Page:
AN INNOVATIVE MARKETING CAMPAIGN
In 1992 my partner, Nichola Bruce, and I heard that Peter Gabriel was looking for someone to co-ordinate the visual material for his new album, "US". It seemed he wanted to retain control on the visuals just like he did with the music and he needed someone to help him do so. We had worked on a couple of projects with him previously - directing some sequences with Hart Perry for a documentary about recording week at his studio, and producing a video about a theme park Peter was trying to create in Barcelona with Laurie Anderson and Brian Eno. Peter didn't want to rely on his record company to come up with marketing ideas for his record, he wanted to find a way to work with artists. There was a recession, our latest film project had collapsed and so it seemed a good idea to put ourselves forward for the job.
Peter would drive us down to his studio in Wiltshire or we'd travel with him by train and we would brain- storm ideas together. Eventually we devised a working method whereby we covered the upper floor of his office with images of selected artists' work and gradually tried to pair the picture with a song from the album. We would go to his studio and he would play us tracks and then we would fire off ideas about what the music seemed to evoke pictorially. It was a lot of fun.
Tamar Arnon, who had extensive knowledge of the art scene joined our sessions and we slowly drew up a short list of artists Peter wanted to commission. The idea was that each artist would be asked to come up with an image for a particular song and that Peter would be given the option to buy it for a negotiated fee if he liked it. In the end he bought all the artworks. The criteria for the choices was fourfold - that the work should have a relationship to the feelings and content of the music, that the artists should come from different parts of the world, that both sexes should be well represented and that less well known work should be given equal prominence.
It was decide that Rebecca Horn, who was the artist from our selection with the most credibility amongst other artists would be the first person we would approach. If she said yes, we felt others would agree also. This is exactly how it turned out. Rebecca Horn was given the song "Secret World" and she created an image which reminded her of a dream - she felt the song was about a dream - and she wanted to make something that evoked that feeling. The image of a suitcase with a strange butterfly like bird inside it became an icon that was repeated and developed throughout the whole marketing campaign for "US" and the subsequent "Secret World Tour."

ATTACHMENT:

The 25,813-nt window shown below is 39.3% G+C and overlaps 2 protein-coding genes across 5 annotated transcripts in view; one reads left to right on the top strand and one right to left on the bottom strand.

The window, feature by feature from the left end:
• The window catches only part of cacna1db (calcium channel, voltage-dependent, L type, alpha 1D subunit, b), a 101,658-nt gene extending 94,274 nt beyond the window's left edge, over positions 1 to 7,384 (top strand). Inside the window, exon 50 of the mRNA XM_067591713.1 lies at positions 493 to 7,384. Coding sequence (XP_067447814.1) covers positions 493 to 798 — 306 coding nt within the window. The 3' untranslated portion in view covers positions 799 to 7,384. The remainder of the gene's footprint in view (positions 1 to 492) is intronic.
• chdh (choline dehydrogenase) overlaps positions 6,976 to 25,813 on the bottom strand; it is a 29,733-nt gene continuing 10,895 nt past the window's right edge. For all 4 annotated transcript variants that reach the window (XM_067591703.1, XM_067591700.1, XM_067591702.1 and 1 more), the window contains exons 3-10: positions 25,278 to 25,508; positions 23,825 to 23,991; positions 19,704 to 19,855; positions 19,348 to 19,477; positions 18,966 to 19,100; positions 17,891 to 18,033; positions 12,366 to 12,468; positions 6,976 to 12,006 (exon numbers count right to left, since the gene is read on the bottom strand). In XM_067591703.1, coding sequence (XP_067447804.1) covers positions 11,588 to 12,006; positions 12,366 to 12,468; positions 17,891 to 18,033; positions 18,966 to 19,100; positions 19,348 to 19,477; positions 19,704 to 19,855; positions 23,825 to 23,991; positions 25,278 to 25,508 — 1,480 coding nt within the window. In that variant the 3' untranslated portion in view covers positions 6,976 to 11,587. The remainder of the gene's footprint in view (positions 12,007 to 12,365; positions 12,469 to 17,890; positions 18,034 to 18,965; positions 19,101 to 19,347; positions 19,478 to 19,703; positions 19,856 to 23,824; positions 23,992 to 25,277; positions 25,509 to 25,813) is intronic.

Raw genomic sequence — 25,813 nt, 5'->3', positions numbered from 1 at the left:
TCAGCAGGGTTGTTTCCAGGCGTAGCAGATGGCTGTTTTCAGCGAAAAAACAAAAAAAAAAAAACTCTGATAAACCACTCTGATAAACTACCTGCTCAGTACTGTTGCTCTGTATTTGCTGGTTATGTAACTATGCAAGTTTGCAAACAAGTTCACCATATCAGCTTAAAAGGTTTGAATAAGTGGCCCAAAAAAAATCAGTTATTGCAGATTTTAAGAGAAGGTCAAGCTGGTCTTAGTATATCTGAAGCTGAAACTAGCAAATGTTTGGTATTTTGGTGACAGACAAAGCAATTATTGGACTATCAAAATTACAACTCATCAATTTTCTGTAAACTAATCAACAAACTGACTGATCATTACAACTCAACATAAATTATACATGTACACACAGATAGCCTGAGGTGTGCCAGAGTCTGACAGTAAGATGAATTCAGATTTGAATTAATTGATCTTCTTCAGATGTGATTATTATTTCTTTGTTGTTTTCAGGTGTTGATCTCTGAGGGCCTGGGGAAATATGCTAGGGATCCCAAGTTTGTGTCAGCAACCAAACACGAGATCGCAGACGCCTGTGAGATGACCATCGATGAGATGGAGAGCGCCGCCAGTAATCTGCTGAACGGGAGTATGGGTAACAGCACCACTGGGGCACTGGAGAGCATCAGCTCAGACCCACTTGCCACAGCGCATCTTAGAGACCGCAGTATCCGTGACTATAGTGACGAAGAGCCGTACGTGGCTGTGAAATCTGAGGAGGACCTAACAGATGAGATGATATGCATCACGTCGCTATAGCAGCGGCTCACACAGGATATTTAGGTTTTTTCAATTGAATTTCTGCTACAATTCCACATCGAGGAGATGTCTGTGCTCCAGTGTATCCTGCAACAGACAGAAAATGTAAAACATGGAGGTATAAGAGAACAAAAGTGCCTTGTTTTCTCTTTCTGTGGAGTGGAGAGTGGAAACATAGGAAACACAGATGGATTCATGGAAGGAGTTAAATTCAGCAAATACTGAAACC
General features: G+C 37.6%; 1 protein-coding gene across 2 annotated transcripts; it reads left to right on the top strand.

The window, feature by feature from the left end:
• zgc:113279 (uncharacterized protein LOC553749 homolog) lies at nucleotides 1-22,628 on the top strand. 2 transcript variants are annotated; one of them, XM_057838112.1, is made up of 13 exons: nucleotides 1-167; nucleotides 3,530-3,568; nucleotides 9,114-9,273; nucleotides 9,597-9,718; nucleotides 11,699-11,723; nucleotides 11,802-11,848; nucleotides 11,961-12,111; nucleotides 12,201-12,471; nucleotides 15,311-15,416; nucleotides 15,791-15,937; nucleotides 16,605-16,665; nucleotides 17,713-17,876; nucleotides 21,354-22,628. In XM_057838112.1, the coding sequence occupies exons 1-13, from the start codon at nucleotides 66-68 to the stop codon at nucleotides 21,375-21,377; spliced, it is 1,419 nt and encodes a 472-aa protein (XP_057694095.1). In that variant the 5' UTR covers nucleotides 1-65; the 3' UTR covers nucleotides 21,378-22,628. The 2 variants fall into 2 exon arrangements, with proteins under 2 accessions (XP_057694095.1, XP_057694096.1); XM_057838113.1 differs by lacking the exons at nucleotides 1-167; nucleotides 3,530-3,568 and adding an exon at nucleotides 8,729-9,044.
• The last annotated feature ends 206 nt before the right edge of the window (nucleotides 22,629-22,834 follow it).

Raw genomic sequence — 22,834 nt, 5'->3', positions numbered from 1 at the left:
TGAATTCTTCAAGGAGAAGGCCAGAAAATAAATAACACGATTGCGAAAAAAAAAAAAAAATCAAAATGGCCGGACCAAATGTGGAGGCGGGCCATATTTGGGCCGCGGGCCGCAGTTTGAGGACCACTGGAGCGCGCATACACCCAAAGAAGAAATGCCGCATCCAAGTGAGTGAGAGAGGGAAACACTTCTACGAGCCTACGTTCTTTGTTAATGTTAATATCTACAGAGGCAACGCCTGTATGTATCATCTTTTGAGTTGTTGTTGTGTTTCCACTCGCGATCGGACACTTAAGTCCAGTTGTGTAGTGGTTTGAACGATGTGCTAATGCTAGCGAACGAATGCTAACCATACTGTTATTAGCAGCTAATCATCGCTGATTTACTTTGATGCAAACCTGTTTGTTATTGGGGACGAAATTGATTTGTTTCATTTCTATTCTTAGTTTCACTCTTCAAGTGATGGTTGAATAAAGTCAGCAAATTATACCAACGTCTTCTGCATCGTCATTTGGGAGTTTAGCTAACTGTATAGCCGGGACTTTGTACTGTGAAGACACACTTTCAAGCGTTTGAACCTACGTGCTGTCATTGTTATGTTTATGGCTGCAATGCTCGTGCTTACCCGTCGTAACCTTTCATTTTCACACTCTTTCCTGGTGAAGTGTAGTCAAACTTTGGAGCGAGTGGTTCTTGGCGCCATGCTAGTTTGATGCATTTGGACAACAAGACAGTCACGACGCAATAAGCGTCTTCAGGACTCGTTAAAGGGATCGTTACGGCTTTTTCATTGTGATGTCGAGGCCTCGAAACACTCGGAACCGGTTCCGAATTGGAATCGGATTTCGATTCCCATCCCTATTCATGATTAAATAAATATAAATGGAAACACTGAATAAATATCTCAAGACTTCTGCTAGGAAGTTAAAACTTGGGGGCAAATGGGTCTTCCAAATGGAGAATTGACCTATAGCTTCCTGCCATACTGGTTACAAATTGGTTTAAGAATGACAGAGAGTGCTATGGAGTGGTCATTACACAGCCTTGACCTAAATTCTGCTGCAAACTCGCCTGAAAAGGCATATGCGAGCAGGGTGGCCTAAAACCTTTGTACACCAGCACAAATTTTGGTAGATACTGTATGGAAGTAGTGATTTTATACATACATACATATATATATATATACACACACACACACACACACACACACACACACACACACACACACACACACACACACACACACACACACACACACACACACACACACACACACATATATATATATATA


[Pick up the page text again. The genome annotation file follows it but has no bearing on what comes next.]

As well as Rebecca Horn, we commissioned artists, Yayoi Kusama, David Mach, Finbar Kelly, Zadok Ben-David, Ian Hughes, Mickael Beth-Selassie, Andy Goldsworthy, Zush, Jordan Baseman and Bili Bidjoka, to create original artwork for each of the 11 songs on the CD. I documented the artists' working process on video and with photography. Steven Lovell-Davis who had taken photographs of the Turner Prize winners came with me on location and made portraits of each artist.
The artworks were all photographed and used as icons for their related song - appearing as single covers and on posters and as part of the the CD sleeve. They were initially installed at the Art Fair in Islington London, then later in the studios at Real World for the official "playback" of the new record for Virgin records. A year later the later the Mitsubishi Company in Japan asked to exhibit the artworks in their new building in Yokohama at an exhibition. Owen Leech, the studio manager and I had a design created for the exhibition space of a central egg-shaped room with other smaller spaces extending from it. The artist Jordan Baseman had made an image of a white ostrich egg surrounded by black rose thorns for the song "Fourteen Black Paintings" which gave us the inspiration for the design. The installation allowed gallery visitors to listen to the music for each artwork via specailly created headphones which changed as they moved from room to room, and to watch videos of the artworks being created.
Later I was asked to direct a long form video, All About Us, which I based on the documentary footage of the artists making their artworks and behind-the-scenes footage of the album production shot by Nichola Bruce and myself. The video included the music videos for the album and director interviews.
The thing I particularly liked about working on the campaign was that we were able to expand on the ideas and feelings evoked by the artists' work and incorporate the imagery into other areas of Peter Gabriel's world. Nichola and I had commissioned photographs of Peter, wearing a natty crombie overcoat and holding the Rebecca Horn suitcase as publicity stills for his forthcoming tour.
Steve Lovell davis was commissioned to take photographs of Peter's band with the things they were going to pack with them on tour.
Robert Le Page took up the idea of the suitcase and made it a central theme of the stage show, "Secret World Live", creating a scene where dozens of old cases are sent along a conveyor belt linking a one world on the round stage to another on square stage. The cases are collected by the road crew, at the climax of the show as Peter is singing the song Secret World. he takes his leave of the audience by opening the last suitcase and magically disappearing into it, just as he did in the Xplora CD Rom.